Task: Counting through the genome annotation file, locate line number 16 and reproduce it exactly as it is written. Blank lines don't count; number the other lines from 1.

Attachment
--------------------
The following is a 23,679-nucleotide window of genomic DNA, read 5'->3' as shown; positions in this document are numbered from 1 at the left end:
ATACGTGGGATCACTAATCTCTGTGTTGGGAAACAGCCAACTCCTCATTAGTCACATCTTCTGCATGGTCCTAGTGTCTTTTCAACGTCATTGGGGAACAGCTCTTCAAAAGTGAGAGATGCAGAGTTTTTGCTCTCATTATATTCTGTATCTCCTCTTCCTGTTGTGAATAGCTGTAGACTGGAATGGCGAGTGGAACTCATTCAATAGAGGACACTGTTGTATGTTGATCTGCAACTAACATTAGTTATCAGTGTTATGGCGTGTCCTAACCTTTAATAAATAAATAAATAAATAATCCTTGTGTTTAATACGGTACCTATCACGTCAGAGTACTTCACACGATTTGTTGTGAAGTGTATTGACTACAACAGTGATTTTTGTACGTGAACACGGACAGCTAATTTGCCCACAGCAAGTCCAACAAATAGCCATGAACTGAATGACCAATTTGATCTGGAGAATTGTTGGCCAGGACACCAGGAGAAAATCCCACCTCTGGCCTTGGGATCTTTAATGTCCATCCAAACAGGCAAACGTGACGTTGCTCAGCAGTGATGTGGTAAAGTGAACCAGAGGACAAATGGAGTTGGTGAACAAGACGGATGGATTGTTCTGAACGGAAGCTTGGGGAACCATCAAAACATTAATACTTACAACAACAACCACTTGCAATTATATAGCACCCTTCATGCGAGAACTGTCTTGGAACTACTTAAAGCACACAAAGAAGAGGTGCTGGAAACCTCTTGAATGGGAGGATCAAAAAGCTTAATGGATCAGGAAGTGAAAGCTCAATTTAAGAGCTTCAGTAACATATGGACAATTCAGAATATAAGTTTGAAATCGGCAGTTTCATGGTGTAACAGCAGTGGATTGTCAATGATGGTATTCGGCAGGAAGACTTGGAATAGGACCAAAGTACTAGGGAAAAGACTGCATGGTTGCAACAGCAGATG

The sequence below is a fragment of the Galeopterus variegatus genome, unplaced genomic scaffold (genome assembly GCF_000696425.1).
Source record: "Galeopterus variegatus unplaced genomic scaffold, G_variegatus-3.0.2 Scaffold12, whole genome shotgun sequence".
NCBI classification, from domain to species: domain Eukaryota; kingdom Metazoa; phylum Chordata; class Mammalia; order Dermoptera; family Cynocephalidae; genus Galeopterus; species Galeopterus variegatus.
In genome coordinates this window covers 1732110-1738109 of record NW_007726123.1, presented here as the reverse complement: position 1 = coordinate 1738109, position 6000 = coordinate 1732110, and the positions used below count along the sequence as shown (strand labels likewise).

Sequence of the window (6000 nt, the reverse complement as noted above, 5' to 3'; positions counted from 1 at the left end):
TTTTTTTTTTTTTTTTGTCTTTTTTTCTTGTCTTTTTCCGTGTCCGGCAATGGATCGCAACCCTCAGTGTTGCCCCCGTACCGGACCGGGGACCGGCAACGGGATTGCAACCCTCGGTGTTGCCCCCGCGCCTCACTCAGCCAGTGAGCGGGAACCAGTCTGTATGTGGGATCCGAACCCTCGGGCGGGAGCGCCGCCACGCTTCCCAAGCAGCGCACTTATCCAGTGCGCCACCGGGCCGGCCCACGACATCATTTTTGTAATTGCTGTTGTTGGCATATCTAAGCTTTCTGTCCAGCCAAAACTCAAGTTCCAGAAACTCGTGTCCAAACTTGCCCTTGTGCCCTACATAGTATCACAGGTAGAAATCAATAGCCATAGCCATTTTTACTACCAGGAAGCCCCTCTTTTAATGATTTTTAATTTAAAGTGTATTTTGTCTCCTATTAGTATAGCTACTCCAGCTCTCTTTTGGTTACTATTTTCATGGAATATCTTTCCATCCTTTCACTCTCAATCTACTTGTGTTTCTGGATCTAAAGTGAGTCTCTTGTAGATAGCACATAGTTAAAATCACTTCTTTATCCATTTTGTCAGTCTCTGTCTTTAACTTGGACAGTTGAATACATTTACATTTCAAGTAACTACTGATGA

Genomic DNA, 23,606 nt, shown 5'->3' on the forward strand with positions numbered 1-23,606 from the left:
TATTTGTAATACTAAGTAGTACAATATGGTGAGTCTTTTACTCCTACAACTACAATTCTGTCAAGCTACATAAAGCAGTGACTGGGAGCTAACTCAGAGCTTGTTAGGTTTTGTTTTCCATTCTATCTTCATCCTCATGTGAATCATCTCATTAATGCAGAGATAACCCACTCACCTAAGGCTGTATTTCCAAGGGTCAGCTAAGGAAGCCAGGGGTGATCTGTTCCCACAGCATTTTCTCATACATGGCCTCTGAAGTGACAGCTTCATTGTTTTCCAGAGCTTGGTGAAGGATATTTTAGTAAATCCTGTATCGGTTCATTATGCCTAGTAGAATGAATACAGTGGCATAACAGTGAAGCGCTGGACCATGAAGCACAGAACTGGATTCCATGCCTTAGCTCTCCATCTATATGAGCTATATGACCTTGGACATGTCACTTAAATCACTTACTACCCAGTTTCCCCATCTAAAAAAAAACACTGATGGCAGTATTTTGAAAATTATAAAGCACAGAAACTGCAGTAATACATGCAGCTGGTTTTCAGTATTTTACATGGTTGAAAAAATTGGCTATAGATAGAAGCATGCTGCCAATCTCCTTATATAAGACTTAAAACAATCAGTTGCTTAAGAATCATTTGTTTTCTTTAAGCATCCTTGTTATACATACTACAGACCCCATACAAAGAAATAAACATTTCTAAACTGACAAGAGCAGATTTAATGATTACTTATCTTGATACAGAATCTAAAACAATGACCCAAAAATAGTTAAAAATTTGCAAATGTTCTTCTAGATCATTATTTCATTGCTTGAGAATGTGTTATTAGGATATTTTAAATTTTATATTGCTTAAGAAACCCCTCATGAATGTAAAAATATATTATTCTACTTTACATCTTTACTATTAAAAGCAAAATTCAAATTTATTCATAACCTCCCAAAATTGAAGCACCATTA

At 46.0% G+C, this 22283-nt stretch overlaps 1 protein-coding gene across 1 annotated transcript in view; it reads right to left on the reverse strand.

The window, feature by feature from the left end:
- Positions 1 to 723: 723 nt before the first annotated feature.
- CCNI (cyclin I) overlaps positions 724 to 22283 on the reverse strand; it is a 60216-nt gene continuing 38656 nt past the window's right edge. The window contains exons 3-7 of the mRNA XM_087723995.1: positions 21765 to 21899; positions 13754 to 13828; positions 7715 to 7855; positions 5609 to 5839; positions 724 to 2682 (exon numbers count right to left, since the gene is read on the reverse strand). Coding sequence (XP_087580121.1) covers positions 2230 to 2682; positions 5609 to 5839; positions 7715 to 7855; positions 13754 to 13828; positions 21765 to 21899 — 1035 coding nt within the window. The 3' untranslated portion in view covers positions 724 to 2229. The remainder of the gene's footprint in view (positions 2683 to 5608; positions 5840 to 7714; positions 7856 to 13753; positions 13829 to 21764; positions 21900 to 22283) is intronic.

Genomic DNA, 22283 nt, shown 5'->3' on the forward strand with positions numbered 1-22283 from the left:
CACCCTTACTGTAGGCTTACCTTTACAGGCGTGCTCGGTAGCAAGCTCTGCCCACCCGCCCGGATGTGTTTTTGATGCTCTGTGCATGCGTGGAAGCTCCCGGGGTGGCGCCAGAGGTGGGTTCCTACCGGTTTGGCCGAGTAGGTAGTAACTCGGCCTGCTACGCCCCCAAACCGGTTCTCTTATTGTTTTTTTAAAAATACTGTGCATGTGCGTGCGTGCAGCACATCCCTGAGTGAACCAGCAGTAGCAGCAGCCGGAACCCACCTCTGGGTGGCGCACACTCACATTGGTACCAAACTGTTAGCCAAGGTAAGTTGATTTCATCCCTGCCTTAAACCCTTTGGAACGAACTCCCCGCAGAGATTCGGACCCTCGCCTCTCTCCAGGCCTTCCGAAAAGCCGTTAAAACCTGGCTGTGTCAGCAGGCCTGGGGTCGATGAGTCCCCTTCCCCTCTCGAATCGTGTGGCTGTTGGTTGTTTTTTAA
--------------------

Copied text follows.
CACCCTTACTGTAGGCTTACCTTTACAGGCGTGCTCGGTAGCAAGCTCTGCCCACCCGCCCGGATGTGTTTTTGATGCTCTGTGCATGCGTGGAAGCTCCCGGGGTGGCGCCAGAGGTGGGTTCCTACCGGTTTGGCCGAGTAGGTAGTAACTCGGCCTGCTACGCCCCCAAACCGGTTCTCTTATTGTTTTTTTAAAAATACTGTGCATGTGCGTGCGTGCAGCACATCCCTGAGTGAACCAGCAGTAGCAGCAGCCGGAACCCACCTCTGGGTGGCGCACACTCACATTGGTACCAAACTGTTAGCCAAGGTAAGTTGATTTCATCCCTGCCTTAAACCCTTTGGAACGAACTCCCCGCAGAGATTCGGACCCTCGCCTCTCTCCAGGCCTTCCGAAAAGCCGTTAAAACCTGGCTGTGTCAGCAGGCCTGGGGTCGATGAGTCCCCTTCCCCTCTCGAATCGTGTGGCTGTTGGTTGTTTTTTAA